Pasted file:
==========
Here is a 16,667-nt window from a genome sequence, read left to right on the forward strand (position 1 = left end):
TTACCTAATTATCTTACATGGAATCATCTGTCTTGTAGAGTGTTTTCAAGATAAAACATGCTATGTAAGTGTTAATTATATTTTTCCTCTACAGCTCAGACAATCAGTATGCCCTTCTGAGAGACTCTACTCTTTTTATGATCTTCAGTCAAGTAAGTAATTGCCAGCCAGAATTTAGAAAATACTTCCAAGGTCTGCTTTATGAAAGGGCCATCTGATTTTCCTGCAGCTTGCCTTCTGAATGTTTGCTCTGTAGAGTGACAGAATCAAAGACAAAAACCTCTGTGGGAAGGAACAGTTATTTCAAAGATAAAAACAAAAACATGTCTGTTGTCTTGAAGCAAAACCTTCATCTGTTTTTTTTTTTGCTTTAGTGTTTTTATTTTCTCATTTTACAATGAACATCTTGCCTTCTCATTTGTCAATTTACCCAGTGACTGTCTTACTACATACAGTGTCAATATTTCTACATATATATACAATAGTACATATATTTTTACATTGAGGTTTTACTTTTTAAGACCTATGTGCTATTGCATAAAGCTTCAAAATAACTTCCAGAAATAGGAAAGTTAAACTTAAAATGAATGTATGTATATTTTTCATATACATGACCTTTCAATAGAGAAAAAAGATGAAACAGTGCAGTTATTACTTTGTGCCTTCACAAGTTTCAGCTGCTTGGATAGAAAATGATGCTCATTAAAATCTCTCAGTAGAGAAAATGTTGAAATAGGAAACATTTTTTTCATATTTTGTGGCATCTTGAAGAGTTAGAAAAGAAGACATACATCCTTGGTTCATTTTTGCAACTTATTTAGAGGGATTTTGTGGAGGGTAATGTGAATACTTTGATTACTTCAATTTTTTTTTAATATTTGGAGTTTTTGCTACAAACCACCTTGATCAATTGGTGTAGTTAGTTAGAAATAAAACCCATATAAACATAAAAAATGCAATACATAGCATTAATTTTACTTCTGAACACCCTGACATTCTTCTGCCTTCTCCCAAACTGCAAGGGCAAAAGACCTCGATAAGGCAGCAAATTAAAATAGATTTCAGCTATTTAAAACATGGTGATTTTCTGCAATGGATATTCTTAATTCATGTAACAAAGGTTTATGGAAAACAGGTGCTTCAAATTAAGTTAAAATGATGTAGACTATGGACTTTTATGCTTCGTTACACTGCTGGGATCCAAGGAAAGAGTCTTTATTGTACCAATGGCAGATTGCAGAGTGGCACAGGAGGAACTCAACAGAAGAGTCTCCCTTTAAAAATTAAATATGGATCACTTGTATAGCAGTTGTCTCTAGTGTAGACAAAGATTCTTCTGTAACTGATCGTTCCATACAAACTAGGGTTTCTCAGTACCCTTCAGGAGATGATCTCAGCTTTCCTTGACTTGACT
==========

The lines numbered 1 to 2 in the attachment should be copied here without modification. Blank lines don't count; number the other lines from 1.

Here is a 16,667-nt window from a genome sequence, read left to right on the forward strand (position 1 = left end):
TTACCTAATTATCTTACATGGAATCATCTGTCTTGTAGAGTGTTTTCAAGATAAAACATGCTATGTAAGTGTTAATTATATTTTTCCTCTACAGCTCAGACAATCAGTATGCCCTTCTGAGAGACTCTACTCTTTTTATGATCTTCAGTCAAGTAAGTAATTGCCAGCCAGAATTTAGAAAATACTTCCAAGGTCTGCTTTATGAAAGGGCCATCTGATTTTCCTGCAGCTTGCCTTCTGAATGTTTGCTCTGTAGAGTGACAGAATCAAAGACAAAAACCTCTGTGGGAAGGAACAGTTATTTCAAAGATAAAAACAAAAACATGTCTGTTGTCTTGAAGCAAAACCTTCATCTGTTTTTTTTTTTGCTTTAGTGTTTTTATTTTCTCATTTTACAATGAACATCTTGCCTTCTCATTTGTCAATTTACCCAGTGACTGTCTTACTACATACAGTGTCAATATTTCTACATATATATACAATAGTACATATATTTTTACATTGAGGTTTTACTTTTTAAGACCTATGTGCTATTGCATAAAGCTTCAAAATAACTTCCAGAAATAGGAAAGTTAAACTTAAAATGAATGTATGTATATTTTTCATATACATGACCTTTCAATAGAGAAAAAAGATGAAACAGTGCAGTTATTACTTTGTGCCTTCACAAGTTTCAGCTGCTTGGATAGAAAATGATGCTCATTAAAATCTCTCAGTAGAGAAAATGTTGAAATAGGAAACATTTTTTTCATATTTTGTGGCATCTTGAAGAGTTAGAAAAGAAGACATACATCCTTGGTTCATTTTTGCAACTTATTTAGAGGGATTTTGTGGAGGGTAATGTGAATACTTTGATTACTTCAATTTTTTTTTAATATTTGGAGTTTTTGCTACAAACCACCTTGATCAATTGGTGTAGTTAGTTAGAAATAAAACCCATATAAACATAAAAAATGCAATACATAGCATTAATTTTACTTCTGAACACCCTGACATTCTTCTGCCTTCTCCCAAACTGCAAGGGCAAAAGACCTCGATAAGGCAGCAAATTAAAATAGATTTCAGCTATTTAAAACATGGTGATTTTCTGCAATGGATATTCTTAATTCATGTAACAAAGGTTTATGGAAAACAGGTGCTTCAAATTAAGTTAAAATGATGTAGACTATGGACTTTTATGCTTCGTTACACTGCTGGGATCCAAGGAAAGAGTCTTTATTGTACCAATGGCAGATTGCAGAGTGGCACAGGAGGAACTCAACAGAAGAGTCTCCCTTTAAAAATTAAATATGGATCACTTGTATAGCAGTTGTCTCTAGTGTAGACAAAGATTCTTCTGTAACTGATCGTTCCATACAAACTAGGGTTTCTCAGTACCCTTCAGGAGATGATCTCAGCTTTCCTTGACTTGACT